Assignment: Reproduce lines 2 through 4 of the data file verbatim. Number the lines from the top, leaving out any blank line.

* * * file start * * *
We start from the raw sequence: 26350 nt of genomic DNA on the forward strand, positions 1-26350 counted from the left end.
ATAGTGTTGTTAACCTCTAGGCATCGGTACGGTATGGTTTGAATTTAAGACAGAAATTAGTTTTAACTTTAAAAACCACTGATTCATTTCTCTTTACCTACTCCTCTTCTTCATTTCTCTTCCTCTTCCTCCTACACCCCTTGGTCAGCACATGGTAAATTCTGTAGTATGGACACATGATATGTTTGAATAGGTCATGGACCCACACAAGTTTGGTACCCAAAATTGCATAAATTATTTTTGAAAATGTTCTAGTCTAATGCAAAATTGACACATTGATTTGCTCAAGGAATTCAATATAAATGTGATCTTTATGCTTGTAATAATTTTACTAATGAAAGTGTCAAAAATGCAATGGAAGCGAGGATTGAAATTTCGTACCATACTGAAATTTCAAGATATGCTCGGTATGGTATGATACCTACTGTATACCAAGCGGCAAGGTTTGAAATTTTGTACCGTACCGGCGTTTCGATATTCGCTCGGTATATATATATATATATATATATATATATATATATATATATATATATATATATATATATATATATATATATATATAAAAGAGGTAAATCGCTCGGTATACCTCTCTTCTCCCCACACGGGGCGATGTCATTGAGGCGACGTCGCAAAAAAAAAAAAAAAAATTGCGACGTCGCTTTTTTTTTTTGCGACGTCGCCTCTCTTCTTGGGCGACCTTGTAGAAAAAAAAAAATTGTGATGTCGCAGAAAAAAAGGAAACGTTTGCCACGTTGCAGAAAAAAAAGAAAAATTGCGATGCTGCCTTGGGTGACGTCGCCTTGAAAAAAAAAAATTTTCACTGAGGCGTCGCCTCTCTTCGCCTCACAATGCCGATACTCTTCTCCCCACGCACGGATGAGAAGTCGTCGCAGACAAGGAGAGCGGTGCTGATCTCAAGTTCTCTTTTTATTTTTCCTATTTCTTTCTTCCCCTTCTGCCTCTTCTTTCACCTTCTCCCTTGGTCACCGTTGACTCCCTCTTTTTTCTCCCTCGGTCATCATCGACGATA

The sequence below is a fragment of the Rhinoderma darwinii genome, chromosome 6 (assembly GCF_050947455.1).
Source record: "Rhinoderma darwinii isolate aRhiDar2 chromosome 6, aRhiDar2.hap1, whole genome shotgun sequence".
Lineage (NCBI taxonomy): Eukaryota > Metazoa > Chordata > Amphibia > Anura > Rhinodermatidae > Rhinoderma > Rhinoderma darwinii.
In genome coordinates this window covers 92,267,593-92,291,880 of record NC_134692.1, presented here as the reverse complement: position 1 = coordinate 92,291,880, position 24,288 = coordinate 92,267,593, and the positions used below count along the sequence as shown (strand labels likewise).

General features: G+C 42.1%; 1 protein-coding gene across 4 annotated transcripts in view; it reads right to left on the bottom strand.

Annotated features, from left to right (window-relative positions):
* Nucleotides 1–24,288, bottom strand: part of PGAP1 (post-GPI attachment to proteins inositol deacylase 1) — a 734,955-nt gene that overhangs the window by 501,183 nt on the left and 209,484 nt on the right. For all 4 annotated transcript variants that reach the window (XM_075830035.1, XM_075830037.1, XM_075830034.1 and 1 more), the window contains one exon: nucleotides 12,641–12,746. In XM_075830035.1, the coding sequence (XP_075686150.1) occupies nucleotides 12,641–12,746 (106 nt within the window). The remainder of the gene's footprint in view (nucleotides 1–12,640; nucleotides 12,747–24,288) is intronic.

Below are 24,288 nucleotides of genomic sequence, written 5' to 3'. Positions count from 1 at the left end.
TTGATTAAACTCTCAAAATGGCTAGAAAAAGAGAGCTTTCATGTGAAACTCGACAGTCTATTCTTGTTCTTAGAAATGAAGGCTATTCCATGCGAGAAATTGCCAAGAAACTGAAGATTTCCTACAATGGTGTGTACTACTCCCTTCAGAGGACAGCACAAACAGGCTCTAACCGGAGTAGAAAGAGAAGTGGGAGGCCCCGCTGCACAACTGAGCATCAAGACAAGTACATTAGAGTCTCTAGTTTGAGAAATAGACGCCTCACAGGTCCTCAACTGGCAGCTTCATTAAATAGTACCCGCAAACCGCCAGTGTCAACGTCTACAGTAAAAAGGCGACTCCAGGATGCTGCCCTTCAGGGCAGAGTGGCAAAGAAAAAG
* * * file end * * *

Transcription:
ATAGTGTTGTTAACCTCTAGGCATCGGTACGGTATGGTTTGAATTTAAGACAGAAATTAGTTTTAACTTTAAAAACCACTGATTCATTTCTCTTTACCTACTCCTCTTCTTCATTTCTCTTCCTCTTCCTCCTACACCCCTTGGTCAGCACATGGTAAATTCTGTAGTATGGACACATGATATGTTTGAATAGGTCATGGACCCACACAAGTTTGGTACCCAAAATTGCATAAATTATTTTTGAAAATGTTCTAGTCTAATGCAAAATTGACACATTGATTTGCTCAAGGAATTCAATATAAATGTGATCTTTATGCTTGTAATAATTTTACTAATGAAAGTGTCAAAAATGCAATGGAAGCGAGGATTGAAATTTCGTACCATACTGAAATTTCAAGATATGCTCGGTATGGTATGATACCTACTGTATACCAAGCGGCAAGGTTTGAAATTTTGTACCGTACCGGCGTTTCGATATTCGCTCGGTATATATATATATATATATATATATATATATATATATATATATATATATATATATATATATATATATATATATATAAAAGAGGTAAATCGCTCGGTATACCTCTCTTCTCCCCACACGGGGCGATGTCATTGAGGCGACGTCGCAAAAAAAAAAAAAAAAATTGCGACGTCGCTTTTTTTTTTTGCGACGTCGCCTCTCTTCTTGGGCGACCTTGTAGAAAAAAAAAAATTGTGATGTCGCAGAAAAAAAGGAAACGTTTGCCACGTTGCAGAAAAAAAAGAAAAATTGCGATGCTGCCTTGGGTGACGTCGCCTTGAAAAAAAAAAATTTTCACTGAGGCGTCGCCTCTCTTCGCCTCACAATGCCGATACTCTTCTCCCCACGCACGGATGAGAAGTCGTCGCAGACAAGGAGAGCGGTGCTGATCTCAAGTTCTCTTTTTATTTTTCCTATTTCTTTCTTCCCCTTCTGCCTCTTCTTTCACCTTCTCCCTTGGTCACCGTTGACTCCCTCTTTTTTCTCCCTCGGTCATCATCGACGATA

The sequence below is a fragment of the Rhinoderma darwinii genome, chromosome 6 (assembly GCF_050947455.1).
Source record: "Rhinoderma darwinii isolate aRhiDar2 chromosome 6, aRhiDar2.hap1, whole genome shotgun sequence".